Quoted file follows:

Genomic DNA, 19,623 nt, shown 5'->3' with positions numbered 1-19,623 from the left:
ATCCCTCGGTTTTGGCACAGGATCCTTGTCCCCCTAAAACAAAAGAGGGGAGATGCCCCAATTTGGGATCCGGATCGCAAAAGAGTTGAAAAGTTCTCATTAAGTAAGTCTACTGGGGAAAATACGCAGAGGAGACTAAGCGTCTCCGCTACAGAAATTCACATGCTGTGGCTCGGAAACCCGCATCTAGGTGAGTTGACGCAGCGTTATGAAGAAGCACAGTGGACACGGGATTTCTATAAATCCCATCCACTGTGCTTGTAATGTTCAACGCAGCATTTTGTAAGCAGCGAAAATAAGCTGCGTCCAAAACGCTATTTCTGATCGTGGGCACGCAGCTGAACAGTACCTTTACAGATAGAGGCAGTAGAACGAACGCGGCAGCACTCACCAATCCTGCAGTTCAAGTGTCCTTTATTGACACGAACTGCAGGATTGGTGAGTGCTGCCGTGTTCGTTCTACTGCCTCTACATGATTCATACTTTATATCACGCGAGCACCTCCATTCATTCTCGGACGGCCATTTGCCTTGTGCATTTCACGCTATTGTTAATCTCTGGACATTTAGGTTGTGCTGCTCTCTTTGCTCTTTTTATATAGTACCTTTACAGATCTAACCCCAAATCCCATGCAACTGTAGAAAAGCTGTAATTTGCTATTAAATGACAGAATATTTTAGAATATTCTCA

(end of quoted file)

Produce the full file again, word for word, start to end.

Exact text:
Genomic DNA, 19,623 nt, shown 5'->3' with positions numbered 1-19,623 from the left:
ATCCCTCGGTTTTGGCACAGGATCCTTGTCCCCCTAAAACAAAAGAGGGGAGATGCCCCAATTTGGGATCCGGATCGCAAAAGAGTTGAAAAGTTCTCATTAAGTAAGTCTACTGGGGAAAATACGCAGAGGAGACTAAGCGTCTCCGCTACAGAAATTCACATGCTGTGGCTCGGAAACCCGCATCTAGGTGAGTTGACGCAGCGTTATGAAGAAGCACAGTGGACACGGGATTTCTATAAATCCCATCCACTGTGCTTGTAATGTTCAACGCAGCATTTTGTAAGCAGCGAAAATAAGCTGCGTCCAAAACGCTATTTCTGATCGTGGGCACGCAGCTGAACAGTACCTTTACAGATAGAGGCAGTAGAACGAACGCGGCAGCACTCACCAATCCTGCAGTTCAAGTGTCCTTTATTGACACGAACTGCAGGATTGGTGAGTGCTGCCGTGTTCGTTCTACTGCCTCTACATGATTCATACTTTATATCACGCGAGCACCTCCATTCATTCTCGGACGGCCATTTGCCTTGTGCATTTCACGCTATTGTTAATCTCTGGACATTTAGGTTGTGCTGCTCTCTTTGCTCTTTTTATATAGTACCTTTACAGATCTAACCCCAAATCCCATGCAACTGTAGAAAAGCTGTAATTTGCTATTAAATGACAGAATATTTTAGAATATTCTCA